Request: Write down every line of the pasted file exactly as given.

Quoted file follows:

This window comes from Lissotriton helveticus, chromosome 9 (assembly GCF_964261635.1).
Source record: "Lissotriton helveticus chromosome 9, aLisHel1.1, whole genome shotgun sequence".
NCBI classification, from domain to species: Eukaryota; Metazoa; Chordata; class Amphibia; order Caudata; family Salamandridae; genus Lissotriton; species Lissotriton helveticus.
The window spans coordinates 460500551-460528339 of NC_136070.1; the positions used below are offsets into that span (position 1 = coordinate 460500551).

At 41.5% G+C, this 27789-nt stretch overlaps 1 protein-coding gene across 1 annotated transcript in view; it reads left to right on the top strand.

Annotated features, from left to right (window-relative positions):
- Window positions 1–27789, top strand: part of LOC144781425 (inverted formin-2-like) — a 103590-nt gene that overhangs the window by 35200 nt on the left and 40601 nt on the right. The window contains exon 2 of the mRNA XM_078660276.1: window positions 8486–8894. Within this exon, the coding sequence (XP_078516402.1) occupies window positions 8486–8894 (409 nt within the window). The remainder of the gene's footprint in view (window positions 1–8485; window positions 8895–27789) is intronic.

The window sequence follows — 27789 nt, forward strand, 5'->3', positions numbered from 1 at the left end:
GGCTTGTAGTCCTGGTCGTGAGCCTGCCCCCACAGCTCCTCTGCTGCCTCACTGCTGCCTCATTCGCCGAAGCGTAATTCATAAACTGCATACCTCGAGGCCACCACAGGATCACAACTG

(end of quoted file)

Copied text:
This window comes from Lissotriton helveticus, chromosome 9 (assembly GCF_964261635.1).
Source record: "Lissotriton helveticus chromosome 9, aLisHel1.1, whole genome shotgun sequence".
NCBI classification, from domain to species: Eukaryota; Metazoa; Chordata; class Amphibia; order Caudata; family Salamandridae; genus Lissotriton; species Lissotriton helveticus.
The window spans coordinates 460500551-460528339 of NC_136070.1; the positions used below are offsets into that span (position 1 = coordinate 460500551).

At 41.5% G+C, this 27789-nt stretch overlaps 1 protein-coding gene across 1 annotated transcript in view; it reads left to right on the top strand.

Annotated features, from left to right (window-relative positions):
- Window positions 1–27789, top strand: part of LOC144781425 (inverted formin-2-like) — a 103590-nt gene that overhangs the window by 35200 nt on the left and 40601 nt on the right. The window contains exon 2 of the mRNA XM_078660276.1: window positions 8486–8894. Within this exon, the coding sequence (XP_078516402.1) occupies window positions 8486–8894 (409 nt within the window). The remainder of the gene's footprint in view (window positions 1–8485; window positions 8895–27789) is intronic.

The window sequence follows — 27789 nt, forward strand, 5'->3', positions numbered from 1 at the left end:
GGCTTGTAGTCCTGGTCGTGAGCCTGCCCCCACAGCTCCTCTGCTGCCTCACTGCTGCCTCATTCGCCGAAGCGTAATTCATAAACTGCATACCTCGAGGCCACCACAGGATCACAACTG